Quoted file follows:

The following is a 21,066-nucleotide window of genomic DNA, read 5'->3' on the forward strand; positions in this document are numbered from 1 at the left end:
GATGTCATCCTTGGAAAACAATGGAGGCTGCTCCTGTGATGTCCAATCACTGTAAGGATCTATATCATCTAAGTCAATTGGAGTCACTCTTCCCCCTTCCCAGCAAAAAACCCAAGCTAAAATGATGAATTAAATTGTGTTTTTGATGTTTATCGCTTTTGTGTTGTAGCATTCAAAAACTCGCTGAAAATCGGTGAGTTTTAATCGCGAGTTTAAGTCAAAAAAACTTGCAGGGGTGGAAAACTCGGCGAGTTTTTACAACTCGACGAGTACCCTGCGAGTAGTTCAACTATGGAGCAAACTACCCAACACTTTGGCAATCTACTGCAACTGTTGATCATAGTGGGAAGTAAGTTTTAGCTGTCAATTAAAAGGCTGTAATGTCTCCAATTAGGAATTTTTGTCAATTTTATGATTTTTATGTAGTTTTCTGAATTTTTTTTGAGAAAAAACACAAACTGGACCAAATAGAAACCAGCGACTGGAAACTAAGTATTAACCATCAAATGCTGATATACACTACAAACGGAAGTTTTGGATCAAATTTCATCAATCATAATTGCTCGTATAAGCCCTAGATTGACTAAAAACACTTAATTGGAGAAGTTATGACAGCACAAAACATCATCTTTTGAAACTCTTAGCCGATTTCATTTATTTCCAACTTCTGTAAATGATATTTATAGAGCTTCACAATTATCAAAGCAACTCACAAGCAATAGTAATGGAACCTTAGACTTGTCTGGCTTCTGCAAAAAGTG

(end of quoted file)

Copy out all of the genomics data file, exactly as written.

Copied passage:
The following is a 21,066-nucleotide window of genomic DNA, read 5'->3' on the forward strand; positions in this document are numbered from 1 at the left end:
GATGTCATCCTTGGAAAACAATGGAGGCTGCTCCTGTGATGTCCAATCACTGTAAGGATCTATATCATCTAAGTCAATTGGAGTCACTCTTCCCCCTTCCCAGCAAAAAACCCAAGCTAAAATGATGAATTAAATTGTGTTTTTGATGTTTATCGCTTTTGTGTTGTAGCATTCAAAAACTCGCTGAAAATCGGTGAGTTTTAATCGCGAGTTTAAGTCAAAAAAACTTGCAGGGGTGGAAAACTCGGCGAGTTTTTACAACTCGACGAGTACCCTGCGAGTAGTTCAACTATGGAGCAAACTACCCAACACTTTGGCAATCTACTGCAACTGTTGATCATAGTGGGAAGTAAGTTTTAGCTGTCAATTAAAAGGCTGTAATGTCTCCAATTAGGAATTTTTGTCAATTTTATGATTTTTATGTAGTTTTCTGAATTTTTTTTGAGAAAAAACACAAACTGGACCAAATAGAAACCAGCGACTGGAAACTAAGTATTAACCATCAAATGCTGATATACACTACAAACGGAAGTTTTGGATCAAATTTCATCAATCATAATTGCTCGTATAAGCCCTAGATTGACTAAAAACACTTAATTGGAGAAGTTATGACAGCACAAAACATCATCTTTTGAAACTCTTAGCCGATTTCATTTATTTCCAACTTCTGTAAATGATATTTATAGAGCTTCACAATTATCAAAGCAACTCACAAGCAATAGTAATGGAACCTTAGACTTGTCTGGCTTCTGCAAAAAGTG